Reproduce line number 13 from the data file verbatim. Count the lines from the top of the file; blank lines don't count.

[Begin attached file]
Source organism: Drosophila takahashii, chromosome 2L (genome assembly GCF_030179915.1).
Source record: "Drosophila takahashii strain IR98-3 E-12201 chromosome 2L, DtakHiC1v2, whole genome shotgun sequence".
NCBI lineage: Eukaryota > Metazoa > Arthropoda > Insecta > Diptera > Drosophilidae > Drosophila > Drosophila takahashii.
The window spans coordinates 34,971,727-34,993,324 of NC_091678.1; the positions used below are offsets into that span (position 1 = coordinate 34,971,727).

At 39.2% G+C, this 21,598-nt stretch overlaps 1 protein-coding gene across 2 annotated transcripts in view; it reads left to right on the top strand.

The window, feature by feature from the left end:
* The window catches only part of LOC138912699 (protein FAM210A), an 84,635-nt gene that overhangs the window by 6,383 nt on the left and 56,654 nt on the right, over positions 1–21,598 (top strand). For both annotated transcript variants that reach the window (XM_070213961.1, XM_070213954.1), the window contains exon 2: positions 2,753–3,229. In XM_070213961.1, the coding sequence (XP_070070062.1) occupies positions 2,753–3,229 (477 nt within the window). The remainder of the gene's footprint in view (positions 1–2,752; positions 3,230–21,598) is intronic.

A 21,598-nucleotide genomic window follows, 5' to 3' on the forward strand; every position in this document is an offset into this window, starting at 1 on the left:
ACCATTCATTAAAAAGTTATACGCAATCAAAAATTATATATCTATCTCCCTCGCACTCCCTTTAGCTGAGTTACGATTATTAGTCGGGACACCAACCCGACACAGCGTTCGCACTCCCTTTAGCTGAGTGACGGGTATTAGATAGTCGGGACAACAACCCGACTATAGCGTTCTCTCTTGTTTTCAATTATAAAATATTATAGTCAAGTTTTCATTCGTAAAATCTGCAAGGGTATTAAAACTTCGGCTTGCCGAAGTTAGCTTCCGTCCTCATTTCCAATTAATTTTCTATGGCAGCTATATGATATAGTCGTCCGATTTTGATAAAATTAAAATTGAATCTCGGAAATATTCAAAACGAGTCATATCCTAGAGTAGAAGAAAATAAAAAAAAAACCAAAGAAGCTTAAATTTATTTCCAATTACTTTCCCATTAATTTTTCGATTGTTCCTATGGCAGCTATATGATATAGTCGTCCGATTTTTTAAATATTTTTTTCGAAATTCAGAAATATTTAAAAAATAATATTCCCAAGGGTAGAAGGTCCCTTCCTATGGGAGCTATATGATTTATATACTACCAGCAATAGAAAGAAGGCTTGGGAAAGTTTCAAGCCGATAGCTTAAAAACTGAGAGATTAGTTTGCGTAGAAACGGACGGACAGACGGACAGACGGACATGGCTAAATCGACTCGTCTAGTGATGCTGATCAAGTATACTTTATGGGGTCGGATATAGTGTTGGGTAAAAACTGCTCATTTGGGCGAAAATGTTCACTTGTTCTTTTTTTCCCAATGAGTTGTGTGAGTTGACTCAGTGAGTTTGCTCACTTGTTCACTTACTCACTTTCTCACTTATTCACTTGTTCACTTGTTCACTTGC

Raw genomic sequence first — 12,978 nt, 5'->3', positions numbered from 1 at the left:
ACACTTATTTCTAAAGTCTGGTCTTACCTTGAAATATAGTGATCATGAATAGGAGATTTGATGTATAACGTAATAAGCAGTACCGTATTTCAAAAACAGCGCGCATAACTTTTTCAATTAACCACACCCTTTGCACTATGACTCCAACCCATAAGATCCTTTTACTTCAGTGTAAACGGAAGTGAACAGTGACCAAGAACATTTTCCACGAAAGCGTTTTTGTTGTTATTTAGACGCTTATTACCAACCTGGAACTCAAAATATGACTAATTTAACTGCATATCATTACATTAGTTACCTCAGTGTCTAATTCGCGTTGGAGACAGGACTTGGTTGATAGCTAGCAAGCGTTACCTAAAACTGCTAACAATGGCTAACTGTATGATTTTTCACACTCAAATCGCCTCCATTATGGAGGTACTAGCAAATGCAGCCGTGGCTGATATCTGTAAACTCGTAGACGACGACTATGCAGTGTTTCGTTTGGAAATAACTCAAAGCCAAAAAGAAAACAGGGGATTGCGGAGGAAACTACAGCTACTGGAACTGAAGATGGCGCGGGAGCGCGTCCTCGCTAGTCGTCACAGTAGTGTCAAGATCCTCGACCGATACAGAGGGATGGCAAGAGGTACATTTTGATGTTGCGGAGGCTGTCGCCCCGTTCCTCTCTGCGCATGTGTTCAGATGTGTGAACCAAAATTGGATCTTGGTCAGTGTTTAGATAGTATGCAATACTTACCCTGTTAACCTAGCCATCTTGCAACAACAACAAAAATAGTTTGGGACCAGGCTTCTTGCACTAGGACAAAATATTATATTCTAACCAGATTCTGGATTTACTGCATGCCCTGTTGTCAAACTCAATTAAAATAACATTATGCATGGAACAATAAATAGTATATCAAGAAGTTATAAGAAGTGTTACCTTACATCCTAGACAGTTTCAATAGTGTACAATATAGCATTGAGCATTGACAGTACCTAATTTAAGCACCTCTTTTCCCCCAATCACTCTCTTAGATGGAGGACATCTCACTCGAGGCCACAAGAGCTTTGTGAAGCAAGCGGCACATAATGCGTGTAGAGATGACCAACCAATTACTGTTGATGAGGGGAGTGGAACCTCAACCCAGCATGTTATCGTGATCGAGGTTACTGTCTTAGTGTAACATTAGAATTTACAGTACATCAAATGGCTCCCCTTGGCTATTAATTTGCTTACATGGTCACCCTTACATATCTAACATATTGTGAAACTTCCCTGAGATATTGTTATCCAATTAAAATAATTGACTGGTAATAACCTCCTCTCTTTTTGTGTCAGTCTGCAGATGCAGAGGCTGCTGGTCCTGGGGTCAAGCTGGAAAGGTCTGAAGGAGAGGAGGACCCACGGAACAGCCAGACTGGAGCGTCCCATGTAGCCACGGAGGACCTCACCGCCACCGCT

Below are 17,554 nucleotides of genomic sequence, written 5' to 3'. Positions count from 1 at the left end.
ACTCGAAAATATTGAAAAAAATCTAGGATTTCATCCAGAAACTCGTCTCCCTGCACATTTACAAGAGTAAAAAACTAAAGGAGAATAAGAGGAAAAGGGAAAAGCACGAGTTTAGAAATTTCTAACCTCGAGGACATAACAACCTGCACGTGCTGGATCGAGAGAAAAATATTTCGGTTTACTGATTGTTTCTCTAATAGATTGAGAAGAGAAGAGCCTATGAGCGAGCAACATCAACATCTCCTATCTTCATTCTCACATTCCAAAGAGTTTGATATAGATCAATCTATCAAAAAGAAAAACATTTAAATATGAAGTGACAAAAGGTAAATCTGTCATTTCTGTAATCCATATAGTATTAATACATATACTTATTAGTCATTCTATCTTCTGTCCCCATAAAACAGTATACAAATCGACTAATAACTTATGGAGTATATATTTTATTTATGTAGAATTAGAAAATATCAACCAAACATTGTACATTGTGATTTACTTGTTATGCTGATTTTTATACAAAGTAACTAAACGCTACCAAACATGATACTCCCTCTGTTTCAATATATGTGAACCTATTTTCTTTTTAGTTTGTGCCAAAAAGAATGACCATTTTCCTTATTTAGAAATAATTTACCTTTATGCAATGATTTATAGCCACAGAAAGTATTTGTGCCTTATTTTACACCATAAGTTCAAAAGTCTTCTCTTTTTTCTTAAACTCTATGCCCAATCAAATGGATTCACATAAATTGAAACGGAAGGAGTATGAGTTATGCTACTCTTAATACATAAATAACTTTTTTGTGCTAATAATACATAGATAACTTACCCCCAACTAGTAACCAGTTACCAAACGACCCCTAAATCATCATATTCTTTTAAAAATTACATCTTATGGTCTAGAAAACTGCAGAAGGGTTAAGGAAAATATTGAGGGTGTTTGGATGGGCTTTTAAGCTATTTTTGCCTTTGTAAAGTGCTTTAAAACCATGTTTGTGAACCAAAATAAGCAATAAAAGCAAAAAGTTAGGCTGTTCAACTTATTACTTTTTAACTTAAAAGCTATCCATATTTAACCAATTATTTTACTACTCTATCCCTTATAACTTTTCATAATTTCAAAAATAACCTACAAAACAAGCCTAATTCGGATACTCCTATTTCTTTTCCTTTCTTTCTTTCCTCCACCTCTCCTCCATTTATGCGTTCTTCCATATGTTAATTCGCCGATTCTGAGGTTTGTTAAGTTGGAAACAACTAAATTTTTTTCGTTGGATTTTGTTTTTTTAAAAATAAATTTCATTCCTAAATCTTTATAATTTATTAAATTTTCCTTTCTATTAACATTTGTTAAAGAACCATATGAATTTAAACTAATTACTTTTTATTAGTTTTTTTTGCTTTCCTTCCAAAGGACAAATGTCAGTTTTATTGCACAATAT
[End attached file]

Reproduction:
ACTCGAAAATATTGAAAAAAATCTAGGATTTCATCCAGAAACTCGTCTCCCTGCACATTTACAAGAGTAAAAAACTAAAGGAGAATAAGAGGAAAAGGGAAAAGCACGAGTTTAGAAATTTCTAACCTCGAGGACATAACAACCTGCACGTGCTGGATCGAGAGAAAAATATTTCGGTTTACTGATTGTTTCTCTAATAGATTGAGAAGAGAAGAGCCTATGAGCGAGCAACATCAACATCTCCTATCTTCATTCTCACATTCCAAAGAGTTTGATATAGATCAATCTATCAAAAAGAAAAACATTTAAATATGAAGTGACAAAAGGTAAATCTGTCATTTCTGTAATCCATATAGTATTAATACATATACTTATTAGTCATTCTATCTTCTGTCCCCATAAAACAGTATACAAATCGACTAATAACTTATGGAGTATATATTTTATTTATGTAGAATTAGAAAATATCAACCAAACATTGTACATTGTGATTTACTTGTTATGCTGATTTTTATACAAAGTAACTAAACGCTACCAAACATGATACTCCCTCTGTTTCAATATATGTGAACCTATTTTCTTTTTAGTTTGTGCCAAAAAGAATGACCATTTTCCTTATTTAGAAATAATTTACCTTTATGCAATGATTTATAGCCACAGAAAGTATTTGTGCCTTATTTTACACCATAAGTTCAAAAGTCTTCTCTTTTTTCTTAAACTCTATGCCCAATCAAATGGATTCACATAAATTGAAACGGAAGGAGTATGAGTTATGCTACTCTTAATACATAAATAACTTTTTTGTGCTAATAATACATAGATAACTTACCCCCAACTAGTAACCAGTTACCAAACGACCCCTAAATCATCATATTCTTTTAAAAATTACATCTTATGGTCTAGAAAACTGCAGAAGGGTTAAGGAAAATATTGAGGGTGTTTGGATGGGCTTTTAAGCTATTTTTGCCTTTGTAAAGTGCTTTAAAACCATGTTTGTGAACCAAAATAAGCAATAAAAGCAAAAAGTTAGGCTGTTCAACTTATTACTTTTTAACTTAAAAGCTATCCATATTTAACCAATTATTTTACTACTCTATCCCTTATAACTTTTCATAATTTCAAAAATAACCTACAAAACAAGCCTAATTCGGATACTCCTATTTCTTTTCCTTTCTTTCTTTCCTCCACCTCTCCTCCATTTATGCGTTCTTCCATATGTTAATTCGCCGATTCTGAGGTTTGTTAAGTTGGAAACAACTAAATTTTTTTCGTTGGATTTTGTTTTTTTAAAAATAAATTTCATTCCTAAATCTTTATAATTTATTAAATTTTCCTTTCTATTAACATTTGTTAAAGAACCATATGAATTTAAACTAATTACTTTTTATTAGTTTTTTTTGCTTTCCTTCCAAAGGACAAATGTCAGTTTTATTGCACAATAT